COUNTERTERRORISM: Connecting the Dots and the Issues it Raises
As we mark the 12th anniversary of the September 11, 2001 terrorist attacks, we’re reminded of the continuing tension between gathering all the information needed to protect the United States from another attack and safeguarding the privacy and civil liberties of the people being protected.
Two seemingly unrelated events this year — the Boston Marathon bombing and the revelation of far reaching U.S. domestic spying programs – underscore the nagging problems a constitutional democracy faces while trying to protect itself.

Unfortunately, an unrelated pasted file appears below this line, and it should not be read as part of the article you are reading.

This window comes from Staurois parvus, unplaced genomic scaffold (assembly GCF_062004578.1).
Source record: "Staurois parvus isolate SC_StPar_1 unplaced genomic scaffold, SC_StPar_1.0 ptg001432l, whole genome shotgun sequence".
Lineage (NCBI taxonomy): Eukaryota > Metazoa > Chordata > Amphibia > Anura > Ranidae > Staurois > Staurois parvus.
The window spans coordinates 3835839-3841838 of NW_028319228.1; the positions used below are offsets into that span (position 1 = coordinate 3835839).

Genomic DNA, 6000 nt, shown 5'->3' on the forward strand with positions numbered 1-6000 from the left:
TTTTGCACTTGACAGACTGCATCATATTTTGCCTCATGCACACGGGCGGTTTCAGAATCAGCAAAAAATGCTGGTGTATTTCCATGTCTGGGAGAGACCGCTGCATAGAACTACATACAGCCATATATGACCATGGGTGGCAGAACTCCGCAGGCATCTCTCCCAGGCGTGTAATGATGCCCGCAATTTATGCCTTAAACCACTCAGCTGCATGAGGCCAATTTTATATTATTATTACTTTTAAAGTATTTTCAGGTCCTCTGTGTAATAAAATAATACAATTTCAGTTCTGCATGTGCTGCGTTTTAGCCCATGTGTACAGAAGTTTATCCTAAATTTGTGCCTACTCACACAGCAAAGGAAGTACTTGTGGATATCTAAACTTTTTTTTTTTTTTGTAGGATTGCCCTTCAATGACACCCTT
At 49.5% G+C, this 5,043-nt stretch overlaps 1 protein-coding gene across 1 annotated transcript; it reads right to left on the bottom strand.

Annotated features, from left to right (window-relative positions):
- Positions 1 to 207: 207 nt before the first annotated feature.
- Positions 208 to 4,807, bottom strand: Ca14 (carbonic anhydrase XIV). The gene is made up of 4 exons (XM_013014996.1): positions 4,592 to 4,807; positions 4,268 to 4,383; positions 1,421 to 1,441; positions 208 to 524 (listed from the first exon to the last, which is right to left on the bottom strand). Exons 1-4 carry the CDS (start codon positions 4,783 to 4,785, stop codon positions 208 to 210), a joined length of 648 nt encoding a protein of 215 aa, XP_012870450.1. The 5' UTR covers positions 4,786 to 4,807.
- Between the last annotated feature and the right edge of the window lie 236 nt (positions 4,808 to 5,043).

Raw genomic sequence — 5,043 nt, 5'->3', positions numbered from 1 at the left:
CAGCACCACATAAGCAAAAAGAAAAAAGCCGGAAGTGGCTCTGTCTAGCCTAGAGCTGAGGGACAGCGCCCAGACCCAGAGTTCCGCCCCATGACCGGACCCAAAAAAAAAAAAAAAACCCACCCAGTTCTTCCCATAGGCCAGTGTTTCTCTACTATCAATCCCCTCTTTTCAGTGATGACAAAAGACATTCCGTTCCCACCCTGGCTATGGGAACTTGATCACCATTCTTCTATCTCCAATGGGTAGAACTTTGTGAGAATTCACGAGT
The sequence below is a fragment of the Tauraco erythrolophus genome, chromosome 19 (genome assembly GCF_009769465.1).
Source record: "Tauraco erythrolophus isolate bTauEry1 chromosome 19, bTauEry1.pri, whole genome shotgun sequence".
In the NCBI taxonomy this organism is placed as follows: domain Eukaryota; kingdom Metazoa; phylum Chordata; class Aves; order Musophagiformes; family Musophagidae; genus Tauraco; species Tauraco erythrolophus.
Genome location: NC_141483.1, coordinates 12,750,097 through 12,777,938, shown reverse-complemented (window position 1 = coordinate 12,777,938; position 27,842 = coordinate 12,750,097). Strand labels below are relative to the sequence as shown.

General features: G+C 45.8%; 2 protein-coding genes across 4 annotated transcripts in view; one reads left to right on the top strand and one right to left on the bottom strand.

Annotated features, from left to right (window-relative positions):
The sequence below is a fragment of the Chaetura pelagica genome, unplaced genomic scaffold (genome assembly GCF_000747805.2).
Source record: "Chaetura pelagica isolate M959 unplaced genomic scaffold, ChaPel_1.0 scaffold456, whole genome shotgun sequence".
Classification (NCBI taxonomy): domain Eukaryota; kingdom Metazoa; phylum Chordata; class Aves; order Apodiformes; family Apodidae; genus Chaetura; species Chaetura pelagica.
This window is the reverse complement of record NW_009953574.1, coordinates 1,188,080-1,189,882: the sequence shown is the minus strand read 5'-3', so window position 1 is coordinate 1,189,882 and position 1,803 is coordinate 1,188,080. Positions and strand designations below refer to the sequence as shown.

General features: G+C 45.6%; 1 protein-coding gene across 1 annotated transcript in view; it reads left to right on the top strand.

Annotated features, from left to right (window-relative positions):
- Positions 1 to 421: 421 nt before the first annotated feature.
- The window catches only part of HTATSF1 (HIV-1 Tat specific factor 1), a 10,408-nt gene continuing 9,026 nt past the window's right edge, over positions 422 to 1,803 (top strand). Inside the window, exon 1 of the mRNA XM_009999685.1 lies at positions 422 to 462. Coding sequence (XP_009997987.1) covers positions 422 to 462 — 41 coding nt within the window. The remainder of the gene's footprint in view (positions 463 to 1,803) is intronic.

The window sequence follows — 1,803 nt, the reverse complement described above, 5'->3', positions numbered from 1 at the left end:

The 9/11 Commission Report, issued by a blue ribbon panel following the 2001 attacks, recommended restructuring the U.S. Intelligence Community to eliminate structural barriers to performing joint intelligence work. “The importance of integrated, all-source analysis cannot be overstated. Without it, it is not possible to ‘connect the dots,” the Commission Report stated.
Entry filed under: Counter Terrorism, Homeland Security, Lessons Learned, National Security and Defense, Technology, Weaponry and Equipment. Tags: 9/11 anniversary, actionable intelligence, Boston marathon bombing, counter terrorism, cyber security, Defense, Homeland Security, intelligence, security, surveilance and reconnaissance.